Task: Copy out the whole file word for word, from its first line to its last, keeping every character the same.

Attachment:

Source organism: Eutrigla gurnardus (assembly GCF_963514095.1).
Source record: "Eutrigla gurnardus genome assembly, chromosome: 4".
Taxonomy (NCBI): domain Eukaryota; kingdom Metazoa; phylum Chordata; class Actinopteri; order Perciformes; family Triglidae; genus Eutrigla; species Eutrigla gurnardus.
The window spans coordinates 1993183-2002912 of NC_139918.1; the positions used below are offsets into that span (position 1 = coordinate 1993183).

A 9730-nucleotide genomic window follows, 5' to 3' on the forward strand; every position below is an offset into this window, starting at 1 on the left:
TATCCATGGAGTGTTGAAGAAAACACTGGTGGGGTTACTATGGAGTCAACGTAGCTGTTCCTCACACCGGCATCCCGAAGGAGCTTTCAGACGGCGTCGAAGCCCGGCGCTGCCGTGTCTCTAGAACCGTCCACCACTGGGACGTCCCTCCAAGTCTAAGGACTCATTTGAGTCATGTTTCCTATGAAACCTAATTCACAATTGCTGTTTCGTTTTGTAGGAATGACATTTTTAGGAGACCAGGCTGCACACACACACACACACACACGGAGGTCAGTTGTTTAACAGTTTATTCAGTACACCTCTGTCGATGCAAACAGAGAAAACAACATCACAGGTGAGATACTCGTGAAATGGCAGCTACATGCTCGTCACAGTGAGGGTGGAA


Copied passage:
Source organism: Eutrigla gurnardus (assembly GCF_963514095.1).
Source record: "Eutrigla gurnardus genome assembly, chromosome: 4".
Taxonomy (NCBI): domain Eukaryota; kingdom Metazoa; phylum Chordata; class Actinopteri; order Perciformes; family Triglidae; genus Eutrigla; species Eutrigla gurnardus.
The window spans coordinates 1993183-2002912 of NC_139918.1; the positions used below are offsets into that span (position 1 = coordinate 1993183).

A 9730-nucleotide genomic window follows, 5' to 3' on the forward strand; every position below is an offset into this window, starting at 1 on the left:
TATCCATGGAGTGTTGAAGAAAACACTGGTGGGGTTACTATGGAGTCAACGTAGCTGTTCCTCACACCGGCATCCCGAAGGAGCTTTCAGACGGCGTCGAAGCCCGGCGCTGCCGTGTCTCTAGAACCGTCCACCACTGGGACGTCCCTCCAAGTCTAAGGACTCATTTGAGTCATGTTTCCTATGAAACCTAATTCACAATTGCTGTTTCGTTTTGTAGGAATGACATTTTTAGGAGACCAGGCTGCACACACACACACACACACACGGAGGTCAGTTGTTTAACAGTTTATTCAGTACACCTCTGTCGATGCAAACAGAGAAAACAACATCACAGGTGAGATACTCGTGAAATGGCAGCTACATGCTCGTCACAGTGAGGGTGGAA